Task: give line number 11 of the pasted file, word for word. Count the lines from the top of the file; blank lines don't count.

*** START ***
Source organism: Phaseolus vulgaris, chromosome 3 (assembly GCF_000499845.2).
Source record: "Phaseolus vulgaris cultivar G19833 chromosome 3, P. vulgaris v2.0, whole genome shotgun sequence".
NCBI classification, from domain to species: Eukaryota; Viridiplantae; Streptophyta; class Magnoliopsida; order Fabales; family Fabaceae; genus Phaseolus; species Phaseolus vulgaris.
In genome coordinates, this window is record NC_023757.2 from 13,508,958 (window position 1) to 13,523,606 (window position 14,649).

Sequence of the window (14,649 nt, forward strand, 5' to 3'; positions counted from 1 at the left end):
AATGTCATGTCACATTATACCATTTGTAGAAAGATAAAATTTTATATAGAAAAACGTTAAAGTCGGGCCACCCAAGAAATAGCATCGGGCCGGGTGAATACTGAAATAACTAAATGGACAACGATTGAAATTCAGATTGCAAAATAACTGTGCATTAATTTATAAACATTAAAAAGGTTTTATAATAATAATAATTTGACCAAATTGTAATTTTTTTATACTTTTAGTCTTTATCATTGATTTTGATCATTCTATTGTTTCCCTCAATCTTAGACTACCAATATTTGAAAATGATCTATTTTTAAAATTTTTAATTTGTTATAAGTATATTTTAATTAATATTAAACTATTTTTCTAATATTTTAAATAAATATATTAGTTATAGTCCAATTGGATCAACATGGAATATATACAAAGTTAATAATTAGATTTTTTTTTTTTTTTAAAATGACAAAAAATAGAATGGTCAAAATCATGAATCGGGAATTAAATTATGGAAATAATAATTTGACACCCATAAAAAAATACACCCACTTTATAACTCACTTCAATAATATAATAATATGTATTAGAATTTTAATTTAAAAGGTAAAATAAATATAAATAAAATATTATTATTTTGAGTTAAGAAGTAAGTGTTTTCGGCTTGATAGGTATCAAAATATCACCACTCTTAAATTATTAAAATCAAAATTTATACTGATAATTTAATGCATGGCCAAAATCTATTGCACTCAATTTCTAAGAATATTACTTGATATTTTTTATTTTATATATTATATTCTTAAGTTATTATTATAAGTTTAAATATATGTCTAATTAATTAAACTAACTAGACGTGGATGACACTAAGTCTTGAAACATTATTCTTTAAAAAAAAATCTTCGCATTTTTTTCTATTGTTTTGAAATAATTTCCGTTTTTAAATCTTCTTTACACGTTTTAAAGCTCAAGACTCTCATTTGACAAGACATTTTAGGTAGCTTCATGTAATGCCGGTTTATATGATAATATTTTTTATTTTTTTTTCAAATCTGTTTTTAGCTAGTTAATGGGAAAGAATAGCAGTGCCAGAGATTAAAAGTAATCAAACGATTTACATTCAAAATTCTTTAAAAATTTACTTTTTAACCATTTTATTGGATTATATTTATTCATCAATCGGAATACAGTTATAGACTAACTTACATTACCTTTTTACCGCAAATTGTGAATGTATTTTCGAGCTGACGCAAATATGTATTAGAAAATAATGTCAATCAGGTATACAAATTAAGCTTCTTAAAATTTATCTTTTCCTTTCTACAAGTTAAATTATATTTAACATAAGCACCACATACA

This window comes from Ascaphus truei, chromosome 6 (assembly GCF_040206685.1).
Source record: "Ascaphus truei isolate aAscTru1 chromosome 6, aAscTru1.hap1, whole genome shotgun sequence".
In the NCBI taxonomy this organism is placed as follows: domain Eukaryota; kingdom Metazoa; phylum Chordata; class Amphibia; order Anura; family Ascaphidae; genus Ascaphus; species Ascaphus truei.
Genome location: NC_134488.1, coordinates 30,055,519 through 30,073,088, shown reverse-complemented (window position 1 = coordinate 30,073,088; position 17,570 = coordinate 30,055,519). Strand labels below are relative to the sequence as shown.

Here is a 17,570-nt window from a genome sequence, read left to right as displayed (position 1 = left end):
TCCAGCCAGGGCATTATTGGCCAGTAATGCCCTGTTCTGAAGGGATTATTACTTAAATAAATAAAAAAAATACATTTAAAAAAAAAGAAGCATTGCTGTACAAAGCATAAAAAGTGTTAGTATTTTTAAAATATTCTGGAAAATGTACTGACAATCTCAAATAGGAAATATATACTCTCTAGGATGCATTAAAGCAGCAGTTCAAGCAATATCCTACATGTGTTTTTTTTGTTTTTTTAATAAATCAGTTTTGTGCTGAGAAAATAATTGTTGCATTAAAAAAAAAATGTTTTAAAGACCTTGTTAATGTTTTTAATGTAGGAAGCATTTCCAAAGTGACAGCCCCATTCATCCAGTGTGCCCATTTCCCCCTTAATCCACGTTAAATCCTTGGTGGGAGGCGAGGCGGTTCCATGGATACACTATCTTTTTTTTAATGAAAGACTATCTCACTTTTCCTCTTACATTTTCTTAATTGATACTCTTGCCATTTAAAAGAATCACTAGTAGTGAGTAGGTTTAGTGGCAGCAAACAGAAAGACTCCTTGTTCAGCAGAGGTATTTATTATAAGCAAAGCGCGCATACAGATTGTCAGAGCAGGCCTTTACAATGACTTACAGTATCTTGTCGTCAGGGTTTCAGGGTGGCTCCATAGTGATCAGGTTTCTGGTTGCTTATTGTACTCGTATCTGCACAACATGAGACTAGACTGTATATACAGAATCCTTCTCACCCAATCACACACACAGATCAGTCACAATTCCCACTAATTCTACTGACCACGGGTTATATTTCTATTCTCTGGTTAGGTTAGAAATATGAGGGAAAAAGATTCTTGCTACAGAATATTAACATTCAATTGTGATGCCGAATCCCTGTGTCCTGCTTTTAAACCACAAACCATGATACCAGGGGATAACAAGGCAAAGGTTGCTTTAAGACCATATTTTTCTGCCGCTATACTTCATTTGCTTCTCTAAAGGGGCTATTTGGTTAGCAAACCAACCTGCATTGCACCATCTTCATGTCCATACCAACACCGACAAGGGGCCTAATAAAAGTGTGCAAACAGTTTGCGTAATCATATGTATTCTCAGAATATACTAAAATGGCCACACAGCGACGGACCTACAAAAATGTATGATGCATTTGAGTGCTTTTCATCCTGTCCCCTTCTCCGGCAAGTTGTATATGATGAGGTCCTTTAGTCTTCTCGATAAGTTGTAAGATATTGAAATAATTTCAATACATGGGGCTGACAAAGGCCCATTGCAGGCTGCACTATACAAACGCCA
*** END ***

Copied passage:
Here is a 17,570-nt window from a genome sequence, read left to right as displayed (position 1 = left end):